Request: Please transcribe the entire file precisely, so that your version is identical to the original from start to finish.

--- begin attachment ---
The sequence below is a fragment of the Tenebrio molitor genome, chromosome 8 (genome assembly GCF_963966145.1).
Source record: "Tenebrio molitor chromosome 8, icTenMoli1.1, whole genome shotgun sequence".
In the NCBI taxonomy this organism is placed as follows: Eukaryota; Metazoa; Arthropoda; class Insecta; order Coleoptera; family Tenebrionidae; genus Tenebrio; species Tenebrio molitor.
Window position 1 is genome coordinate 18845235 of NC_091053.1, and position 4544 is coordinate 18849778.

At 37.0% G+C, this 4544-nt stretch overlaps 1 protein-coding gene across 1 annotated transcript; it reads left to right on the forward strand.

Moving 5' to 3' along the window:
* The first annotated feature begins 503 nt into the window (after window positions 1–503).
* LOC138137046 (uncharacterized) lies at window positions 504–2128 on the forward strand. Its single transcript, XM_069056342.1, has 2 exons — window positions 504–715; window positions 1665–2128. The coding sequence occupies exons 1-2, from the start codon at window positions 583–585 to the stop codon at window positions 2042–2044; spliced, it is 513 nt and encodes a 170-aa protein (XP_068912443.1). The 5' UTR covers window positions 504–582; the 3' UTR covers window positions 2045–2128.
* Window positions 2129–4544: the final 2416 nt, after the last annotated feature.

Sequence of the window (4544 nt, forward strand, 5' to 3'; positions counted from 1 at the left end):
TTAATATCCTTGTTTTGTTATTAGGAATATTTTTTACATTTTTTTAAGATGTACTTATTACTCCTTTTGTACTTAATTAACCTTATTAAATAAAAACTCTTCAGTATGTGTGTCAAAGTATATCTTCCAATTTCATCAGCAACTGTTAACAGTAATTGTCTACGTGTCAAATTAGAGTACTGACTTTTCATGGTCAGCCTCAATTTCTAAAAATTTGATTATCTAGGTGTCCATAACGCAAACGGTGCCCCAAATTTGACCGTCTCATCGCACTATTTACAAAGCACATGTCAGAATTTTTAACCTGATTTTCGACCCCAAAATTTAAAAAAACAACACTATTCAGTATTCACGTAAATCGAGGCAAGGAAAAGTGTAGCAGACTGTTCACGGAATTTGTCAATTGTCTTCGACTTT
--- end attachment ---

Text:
The sequence below is a fragment of the Tenebrio molitor genome, chromosome 8 (genome assembly GCF_963966145.1).
Source record: "Tenebrio molitor chromosome 8, icTenMoli1.1, whole genome shotgun sequence".
In the NCBI taxonomy this organism is placed as follows: Eukaryota; Metazoa; Arthropoda; class Insecta; order Coleoptera; family Tenebrionidae; genus Tenebrio; species Tenebrio molitor.
Window position 1 is genome coordinate 18845235 of NC_091053.1, and position 4544 is coordinate 18849778.

At 37.0% G+C, this 4544-nt stretch overlaps 1 protein-coding gene across 1 annotated transcript; it reads left to right on the forward strand.

Moving 5' to 3' along the window:
* The first annotated feature begins 503 nt into the window (after window positions 1–503).
* LOC138137046 (uncharacterized) lies at window positions 504–2128 on the forward strand. Its single transcript, XM_069056342.1, has 2 exons — window positions 504–715; window positions 1665–2128. The coding sequence occupies exons 1-2, from the start codon at window positions 583–585 to the stop codon at window positions 2042–2044; spliced, it is 513 nt and encodes a 170-aa protein (XP_068912443.1). The 5' UTR covers window positions 504–582; the 3' UTR covers window positions 2045–2128.
* Window positions 2129–4544: the final 2416 nt, after the last annotated feature.

Sequence of the window (4544 nt, forward strand, 5' to 3'; positions counted from 1 at the left end):
TTAATATCCTTGTTTTGTTATTAGGAATATTTTTTACATTTTTTTAAGATGTACTTATTACTCCTTTTGTACTTAATTAACCTTATTAAATAAAAACTCTTCAGTATGTGTGTCAAAGTATATCTTCCAATTTCATCAGCAACTGTTAACAGTAATTGTCTACGTGTCAAATTAGAGTACTGACTTTTCATGGTCAGCCTCAATTTCTAAAAATTTGATTATCTAGGTGTCCATAACGCAAACGGTGCCCCAAATTTGACCGTCTCATCGCACTATTTACAAAGCACATGTCAGAATTTTTAACCTGATTTTCGACCCCAAAATTTAAAAAAACAACACTATTCAGTATTCACGTAAATCGAGGCAAGGAAAAGTGTAGCAGACTGTTCACGGAATTTGTCAATTGTCTTCGACTTT